Thank you for using the timer - this advanced tool can estimate your performance and suggest more practice questions. We have subscribed you to Daily Prep Questions via email.
Customized for You
we will pick new questions that match your level based on your Timer History
Track Your Progress
every week, we’ll send you an estimated GMAT score based on your performance
Practice Pays
we will pick new questions that match your level based on your Timer History
Not interested in getting valuable practice questions and articles delivered to your email? No problem, unsubscribe here.
It appears that you are browsing the GMAT Club forum unregistered!
Signing up is free, quick, and confidential.
Join other 500,000 members and get the full benefits of GMAT Club
Registration gives you:
Tests
Take 11 tests and quizzes from GMAT Club and leading GMAT prep companies such as Manhattan GMAT,
Knewton, and others. All are free for GMAT Club members.
Applicant Stats
View detailed applicant stats such as GPA, GMAT score, work experience, location, application
status, and more
Books/Downloads
Download thousands of study notes,
question collections, GMAT Club’s
Grammar and Math books.
All are free!
Thank you for using the timer!
We noticed you are actually not timing your practice. Click the START button first next time you use the timer.
There are many benefits to timing your practice, including:
If x is an integer, what is the value of x? (3) [#permalink]
17 Nov 2008, 14:41
This topic is locked. If you want to discuss this question please re-post it in the respective forum.
If √x is an integer, what is the value of √x? (3) 11<x<17 (4) 2<√x<5 ________________________________________________________________ A. Statement (1) ALONE is sufficient, but statement (2) alone is not sufficient. B. Statement (2) ALONE is sufficient, but statement (1) alone is not sufficient. C. BOTH statements TOGETHER are sufficient, but NEITHER statement ALONE is sufficient. D. EACH statement ALONE is sufficient. E. Statements (1) and (2) TOGETHER are NOT sufficient.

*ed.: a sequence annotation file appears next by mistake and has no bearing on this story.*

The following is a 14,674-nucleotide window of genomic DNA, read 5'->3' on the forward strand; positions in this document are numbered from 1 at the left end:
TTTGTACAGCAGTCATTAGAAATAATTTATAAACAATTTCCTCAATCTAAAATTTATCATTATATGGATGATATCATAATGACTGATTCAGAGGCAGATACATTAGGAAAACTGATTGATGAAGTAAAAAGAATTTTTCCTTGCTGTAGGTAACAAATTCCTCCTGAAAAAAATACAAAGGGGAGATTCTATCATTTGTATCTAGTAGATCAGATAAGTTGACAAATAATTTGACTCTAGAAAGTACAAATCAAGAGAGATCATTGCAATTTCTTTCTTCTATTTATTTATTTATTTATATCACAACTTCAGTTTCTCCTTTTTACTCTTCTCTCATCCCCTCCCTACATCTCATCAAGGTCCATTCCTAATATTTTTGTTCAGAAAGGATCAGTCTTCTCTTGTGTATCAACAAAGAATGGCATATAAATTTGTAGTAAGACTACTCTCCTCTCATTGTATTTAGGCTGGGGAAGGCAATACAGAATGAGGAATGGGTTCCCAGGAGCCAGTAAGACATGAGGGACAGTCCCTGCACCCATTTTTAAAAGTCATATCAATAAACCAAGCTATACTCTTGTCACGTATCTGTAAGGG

(1) is insufficient due to the fact that 16 has two roots, +- 4. I would be surprised if GMAT would only consider the positive root, as I think it is incomplete to say that sqrt(16)=4 rather than +-4. When you take a square root, you are asking: which number, when squared, gives the desired result? For 16 there are clearly two answers and neither one alone is complete.
(2) is also insufficient by itself since sqrt(x) could be 3 or 4.
Together, (1) and (2) show that the answer is sqrt(x)=4.
(1) is insufficient due to the fact that 16 has two roots, +- 4. I would be surprised if GMAT would only consider the positive root, as I think it is incomplete to say that sqrt(16)=4 rather than +-4. When you take a square root, you are asking: which number, when squared, gives the desired result? For 16 there are clearly two answers and neither one alone is complete.
(2) is also insufficient by itself since sqrt(x) could be 3 or 4.
Together, (1) and (2) show that the answer is sqrt(x)=4.
You can disagree with it but GMAT says that square root will only take positive value. So sqrt(16) = 4 only.
I think sqrt(16) results in a positive number - so sqrt(16) = 4, not -4. However, when x^2 = 16, then you can have 2 values of x: 4 and -4.
Yep, GMAT considers positive square root only. A should be the correct answer.
Can someone substantiate this one. I mean is it written in the OG somewhr??
For me the answer has to be C
I do not bring my OG with me now, but in Manhattan GMAT prep "Number Properities", it says "Unlike even exponents, which yeilld both a positive and a negative solution, square roots have only one solution. Ex: sqrt(4) = 2. While it is true that (-2)(-2) = 4, the GMAT follows the standard convention that a radical (root) sign denotes only the non-negative root of a number. Thus, 2 is the only solution for sqrt(4)."
Wow, thanks nganle. As much as that surprises me it's good to know! Although I will undoubtedly forget come test time thanks to too many years of brain-programming...
I do not bring my OG with me now, but in Manhattan GMAT prep "Number Properities", it says "Unlike even exponents, which yeilld both a positive and a negative solution, square roots have only one solution. Ex: sqrt(4) = 2. While it is true that (-2)(-2) = 4, the GMAT follows the standard convention that a radical (root) sign denotes only the non-negative root of a number. Thus, 2 is the only solution for sqrt(4)."
with this explanation, I will straightly go to A as my answer